Mainland Forgotten Fauna Part 12: Tasmanian research provides new clues on what went wrong on the mainland… and what we could do next
It has been a little while since the last Mainland Forgotten Fauna instalment – Part 11 – where we looked back at the time when the stony rises of western Victoria were teeming with quolls.
This was also an era when western Victoria was the hub of the mainland’s population of the Eastern Barred Bandicoot, an originally common species of the Victorian Volcanic Plain.
So it was with great interest that I read a recent article on ABC news – see link here – discussing the latest published research to come out of Tasmania. (The original journal article is available here for purchase if you want to read the abstract or read the full paper).
In a nutshell, this research gives strong clues as to how Devils have protected smaller native mammals in Tasmania by reducing feral cat abundance – noting that feral cats are an introduced predator that have been around in Tasmania for over 200 years, since the earliest days of settlement, and yet Tasmania has not experienced any small mammal extinctions. This includes some of the very same native mammal species that suffered precipitous declines on the mainland.
This finding also complements earlier research that showed the presence of Devils can modify feral cat behavior – see here for the NGT blog on that story.
The most recent paper shows how this apparent ‘protective effect’ from the impact of feral cats is now being lost or reduced in areas where Devils have declined as a result of facial tumor disease, and, as a result, Tasmania itself is now also experiencing declines in the very species of fauna that we have already seen disappear or decline substantially on the mainland.
So it turns out the Devil is a pretty amazing keystone species, and its importance is not to be underestimated.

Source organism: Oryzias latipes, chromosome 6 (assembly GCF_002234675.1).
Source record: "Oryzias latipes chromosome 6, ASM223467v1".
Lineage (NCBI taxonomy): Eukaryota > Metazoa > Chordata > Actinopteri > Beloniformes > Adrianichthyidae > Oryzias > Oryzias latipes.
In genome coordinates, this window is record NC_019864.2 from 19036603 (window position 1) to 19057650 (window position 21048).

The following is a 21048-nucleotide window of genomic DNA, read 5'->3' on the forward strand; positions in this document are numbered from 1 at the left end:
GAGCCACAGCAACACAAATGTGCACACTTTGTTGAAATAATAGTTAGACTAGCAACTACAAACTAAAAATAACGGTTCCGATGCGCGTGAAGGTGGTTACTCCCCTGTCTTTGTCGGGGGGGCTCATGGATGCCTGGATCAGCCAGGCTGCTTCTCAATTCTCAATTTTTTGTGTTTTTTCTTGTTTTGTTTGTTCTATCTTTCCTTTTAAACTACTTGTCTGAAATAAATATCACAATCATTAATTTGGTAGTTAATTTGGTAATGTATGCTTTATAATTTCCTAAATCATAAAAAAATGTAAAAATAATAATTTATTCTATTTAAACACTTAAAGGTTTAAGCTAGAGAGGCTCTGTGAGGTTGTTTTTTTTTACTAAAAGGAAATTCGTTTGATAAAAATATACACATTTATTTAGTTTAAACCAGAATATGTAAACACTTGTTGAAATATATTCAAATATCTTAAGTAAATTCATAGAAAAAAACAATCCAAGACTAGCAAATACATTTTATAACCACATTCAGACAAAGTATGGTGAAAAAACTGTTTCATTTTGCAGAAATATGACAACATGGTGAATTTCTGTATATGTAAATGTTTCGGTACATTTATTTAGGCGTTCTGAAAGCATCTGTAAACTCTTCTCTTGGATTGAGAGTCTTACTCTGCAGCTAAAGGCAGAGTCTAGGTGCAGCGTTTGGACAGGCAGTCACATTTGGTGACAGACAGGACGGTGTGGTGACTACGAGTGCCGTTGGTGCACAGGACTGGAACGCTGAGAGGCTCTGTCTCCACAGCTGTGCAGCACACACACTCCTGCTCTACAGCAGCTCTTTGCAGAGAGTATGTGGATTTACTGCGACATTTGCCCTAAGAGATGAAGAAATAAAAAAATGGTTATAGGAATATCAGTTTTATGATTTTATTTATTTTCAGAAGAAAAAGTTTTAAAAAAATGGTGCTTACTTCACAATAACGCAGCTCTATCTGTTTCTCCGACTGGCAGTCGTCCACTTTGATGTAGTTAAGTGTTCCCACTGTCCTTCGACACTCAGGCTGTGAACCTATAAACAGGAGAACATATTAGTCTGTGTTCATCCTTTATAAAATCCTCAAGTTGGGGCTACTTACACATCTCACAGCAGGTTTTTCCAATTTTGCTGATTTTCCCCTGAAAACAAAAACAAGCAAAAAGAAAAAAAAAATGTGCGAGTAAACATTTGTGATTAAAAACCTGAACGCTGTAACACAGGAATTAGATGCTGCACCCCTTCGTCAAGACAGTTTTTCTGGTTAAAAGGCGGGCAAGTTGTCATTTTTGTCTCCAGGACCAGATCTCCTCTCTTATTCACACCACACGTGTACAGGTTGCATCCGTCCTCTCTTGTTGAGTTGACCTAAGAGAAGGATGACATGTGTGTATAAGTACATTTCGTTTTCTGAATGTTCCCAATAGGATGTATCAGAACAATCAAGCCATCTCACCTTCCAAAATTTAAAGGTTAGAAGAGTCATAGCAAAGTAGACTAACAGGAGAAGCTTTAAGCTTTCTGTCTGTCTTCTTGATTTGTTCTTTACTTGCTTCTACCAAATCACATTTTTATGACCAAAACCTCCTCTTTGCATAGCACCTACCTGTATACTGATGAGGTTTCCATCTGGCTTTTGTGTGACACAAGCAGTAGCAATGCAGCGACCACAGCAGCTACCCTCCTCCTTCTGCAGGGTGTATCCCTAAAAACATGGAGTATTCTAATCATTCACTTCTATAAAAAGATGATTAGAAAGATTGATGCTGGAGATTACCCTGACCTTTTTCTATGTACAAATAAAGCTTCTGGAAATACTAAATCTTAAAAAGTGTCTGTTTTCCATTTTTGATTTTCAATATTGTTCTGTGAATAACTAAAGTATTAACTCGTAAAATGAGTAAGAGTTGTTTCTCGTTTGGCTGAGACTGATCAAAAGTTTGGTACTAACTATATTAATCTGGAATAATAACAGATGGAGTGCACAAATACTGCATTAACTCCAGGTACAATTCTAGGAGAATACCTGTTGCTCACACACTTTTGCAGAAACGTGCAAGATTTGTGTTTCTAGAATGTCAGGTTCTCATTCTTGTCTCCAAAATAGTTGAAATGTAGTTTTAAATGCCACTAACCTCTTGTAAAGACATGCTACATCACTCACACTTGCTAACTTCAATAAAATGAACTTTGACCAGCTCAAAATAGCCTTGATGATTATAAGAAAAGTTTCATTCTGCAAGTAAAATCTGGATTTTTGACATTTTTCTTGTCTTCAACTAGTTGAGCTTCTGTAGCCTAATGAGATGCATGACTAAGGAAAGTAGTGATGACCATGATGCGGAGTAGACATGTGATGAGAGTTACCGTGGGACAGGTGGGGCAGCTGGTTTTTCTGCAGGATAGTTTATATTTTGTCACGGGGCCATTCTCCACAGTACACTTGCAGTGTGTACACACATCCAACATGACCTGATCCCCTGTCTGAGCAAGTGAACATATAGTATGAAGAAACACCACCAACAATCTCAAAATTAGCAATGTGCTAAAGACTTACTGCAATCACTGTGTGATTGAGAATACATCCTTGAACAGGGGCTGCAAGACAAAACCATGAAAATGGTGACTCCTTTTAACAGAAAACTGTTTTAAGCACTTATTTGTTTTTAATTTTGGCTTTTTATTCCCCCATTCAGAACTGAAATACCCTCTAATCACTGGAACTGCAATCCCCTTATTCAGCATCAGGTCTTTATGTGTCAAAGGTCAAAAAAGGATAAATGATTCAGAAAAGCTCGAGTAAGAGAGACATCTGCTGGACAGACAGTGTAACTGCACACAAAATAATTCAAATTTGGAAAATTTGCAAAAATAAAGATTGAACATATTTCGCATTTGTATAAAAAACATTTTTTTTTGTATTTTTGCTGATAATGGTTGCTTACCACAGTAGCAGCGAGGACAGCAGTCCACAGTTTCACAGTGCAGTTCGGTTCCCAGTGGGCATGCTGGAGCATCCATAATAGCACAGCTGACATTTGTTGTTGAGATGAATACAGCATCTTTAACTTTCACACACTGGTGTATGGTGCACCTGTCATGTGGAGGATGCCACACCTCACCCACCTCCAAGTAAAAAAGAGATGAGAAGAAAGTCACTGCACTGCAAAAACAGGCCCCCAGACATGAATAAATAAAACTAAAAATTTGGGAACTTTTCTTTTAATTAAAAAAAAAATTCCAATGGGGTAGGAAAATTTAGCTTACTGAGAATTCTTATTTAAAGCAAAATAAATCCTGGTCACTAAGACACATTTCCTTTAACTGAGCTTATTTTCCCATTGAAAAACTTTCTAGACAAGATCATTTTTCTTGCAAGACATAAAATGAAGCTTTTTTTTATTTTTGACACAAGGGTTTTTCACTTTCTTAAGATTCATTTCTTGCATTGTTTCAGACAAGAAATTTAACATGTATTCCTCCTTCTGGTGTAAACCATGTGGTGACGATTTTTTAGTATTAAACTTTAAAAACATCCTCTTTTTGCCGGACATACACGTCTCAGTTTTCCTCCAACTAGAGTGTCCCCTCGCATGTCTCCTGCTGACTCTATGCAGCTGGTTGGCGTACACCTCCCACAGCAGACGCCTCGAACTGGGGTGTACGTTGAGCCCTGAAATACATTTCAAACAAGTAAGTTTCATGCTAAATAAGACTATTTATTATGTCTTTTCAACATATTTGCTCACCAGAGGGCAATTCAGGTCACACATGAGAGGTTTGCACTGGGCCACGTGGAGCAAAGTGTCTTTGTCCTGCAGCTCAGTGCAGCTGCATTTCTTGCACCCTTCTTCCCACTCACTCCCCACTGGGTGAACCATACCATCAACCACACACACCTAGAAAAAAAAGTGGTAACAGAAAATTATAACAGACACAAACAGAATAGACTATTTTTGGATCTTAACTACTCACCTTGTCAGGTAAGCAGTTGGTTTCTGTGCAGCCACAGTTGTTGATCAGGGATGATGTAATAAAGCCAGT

Not only is it the remaining apex (top) marsupial predator we have left in Australia (since the extinction of the Thylacine), but when this species is in healthy numbers within an ecosystem, its very presence also makes that ecosystem more resistant to the impacts of introduced ferals. That in turn allows our other co-evolved small marsupials to hang on – in Tasmania this has occurred even with cats in the landscape, over a long period of time when they were not specifically controlled by humans. After all, for most of the past 200 years there was simply no need to control cats in Tasmania to protect other small mammals, because it turns out that Devils have been doing that job for us all along!
The ecological term for an apex predator causing a series of direct and indirect impacts that ‘trickle down’ through an ecosystem is trophic cascade.
This is a very important topic in ecology that is worth us thinking deeply about, given the history of native predator suppression in Australia. Indeed, the evidence in support of seriously testing this concept (and what this could mean for ecosystem function across the mainland) is mounting.
After all, imagine if the return of Devils to a trial area on the mainland proved that it would be feasible to bring back a suite of species we thought we would never see again outside of fence exclosures – like the missing mainland species of quolls, bettongs and bandicoots?
If we just think outside the square, our missing guild of marsupial predators – led by the Devil – could be the key…